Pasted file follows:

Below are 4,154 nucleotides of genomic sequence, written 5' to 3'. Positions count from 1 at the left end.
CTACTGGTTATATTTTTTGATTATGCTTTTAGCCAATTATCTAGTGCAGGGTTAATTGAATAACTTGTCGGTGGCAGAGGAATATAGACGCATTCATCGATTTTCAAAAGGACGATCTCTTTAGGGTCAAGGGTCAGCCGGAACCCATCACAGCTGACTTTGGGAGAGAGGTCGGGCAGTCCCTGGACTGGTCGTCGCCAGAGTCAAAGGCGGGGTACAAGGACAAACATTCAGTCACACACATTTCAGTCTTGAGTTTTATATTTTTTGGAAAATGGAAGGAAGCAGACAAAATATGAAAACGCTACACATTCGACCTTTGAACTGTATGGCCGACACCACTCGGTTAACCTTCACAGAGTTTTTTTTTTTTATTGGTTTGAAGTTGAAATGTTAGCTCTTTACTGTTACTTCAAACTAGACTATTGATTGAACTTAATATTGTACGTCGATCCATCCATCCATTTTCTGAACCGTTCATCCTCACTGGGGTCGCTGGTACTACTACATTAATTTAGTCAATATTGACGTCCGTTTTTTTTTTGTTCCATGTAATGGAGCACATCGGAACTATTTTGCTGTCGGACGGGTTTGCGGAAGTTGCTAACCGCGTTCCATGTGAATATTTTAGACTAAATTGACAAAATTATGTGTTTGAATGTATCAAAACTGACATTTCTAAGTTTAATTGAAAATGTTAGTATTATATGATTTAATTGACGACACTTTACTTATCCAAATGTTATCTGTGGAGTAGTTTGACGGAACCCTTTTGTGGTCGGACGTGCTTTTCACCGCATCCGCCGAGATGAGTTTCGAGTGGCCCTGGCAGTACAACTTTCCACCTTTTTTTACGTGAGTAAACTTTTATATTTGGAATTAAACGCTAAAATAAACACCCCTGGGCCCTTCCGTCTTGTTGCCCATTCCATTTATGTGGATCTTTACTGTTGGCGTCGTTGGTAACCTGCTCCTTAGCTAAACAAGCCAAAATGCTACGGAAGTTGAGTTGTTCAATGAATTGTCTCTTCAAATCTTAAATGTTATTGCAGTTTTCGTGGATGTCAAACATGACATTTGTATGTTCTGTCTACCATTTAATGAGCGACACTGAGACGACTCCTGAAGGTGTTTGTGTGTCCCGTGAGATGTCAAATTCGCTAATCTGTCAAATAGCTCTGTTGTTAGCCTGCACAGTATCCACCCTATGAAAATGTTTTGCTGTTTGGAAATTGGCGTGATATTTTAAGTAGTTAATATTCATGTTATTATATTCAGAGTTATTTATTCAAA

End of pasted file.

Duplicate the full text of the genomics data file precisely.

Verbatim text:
Below are 4,154 nucleotides of genomic sequence, written 5' to 3'. Positions count from 1 at the left end.
CTACTGGTTATATTTTTTGATTATGCTTTTAGCCAATTATCTAGTGCAGGGTTAATTGAATAACTTGTCGGTGGCAGAGGAATATAGACGCATTCATCGATTTTCAAAAGGACGATCTCTTTAGGGTCAAGGGTCAGCCGGAACCCATCACAGCTGACTTTGGGAGAGAGGTCGGGCAGTCCCTGGACTGGTCGTCGCCAGAGTCAAAGGCGGGGTACAAGGACAAACATTCAGTCACACACATTTCAGTCTTGAGTTTTATATTTTTTGGAAAATGGAAGGAAGCAGACAAAATATGAAAACGCTACACATTCGACCTTTGAACTGTATGGCCGACACCACTCGGTTAACCTTCACAGAGTTTTTTTTTTTTATTGGTTTGAAGTTGAAATGTTAGCTCTTTACTGTTACTTCAAACTAGACTATTGATTGAACTTAATATTGTACGTCGATCCATCCATCCATTTTCTGAACCGTTCATCCTCACTGGGGTCGCTGGTACTACTACATTAATTTAGTCAATATTGACGTCCGTTTTTTTTTTGTTCCATGTAATGGAGCACATCGGAACTATTTTGCTGTCGGACGGGTTTGCGGAAGTTGCTAACCGCGTTCCATGTGAATATTTTAGACTAAATTGACAAAATTATGTGTTTGAATGTATCAAAACTGACATTTCTAAGTTTAATTGAAAATGTTAGTATTATATGATTTAATTGACGACACTTTACTTATCCAAATGTTATCTGTGGAGTAGTTTGACGGAACCCTTTTGTGGTCGGACGTGCTTTTCACCGCATCCGCCGAGATGAGTTTCGAGTGGCCCTGGCAGTACAACTTTCCACCTTTTTTTACGTGAGTAAACTTTTATATTTGGAATTAAACGCTAAAATAAACACCCCTGGGCCCTTCCGTCTTGTTGCCCATTCCATTTATGTGGATCTTTACTGTTGGCGTCGTTGGTAACCTGCTCCTTAGCTAAACAAGCCAAAATGCTACGGAAGTTGAGTTGTTCAATGAATTGTCTCTTCAAATCTTAAATGTTATTGCAGTTTTCGTGGATGTCAAACATGACATTTGTATGTTCTGTCTACCATTTAATGAGCGACACTGAGACGACTCCTGAAGGTGTTTGTGTGTCCCGTGAGATGTCAAATTCGCTAATCTGTCAAATAGCTCTGTTGTTAGCCTGCACAGTATCCACCCTATGAAAATGTTTTGCTGTTTGGAAATTGGCGTGATATTTTAAGTAGTTAATATTCATGTTATTATATTCAGAGTTATTTATTCAAA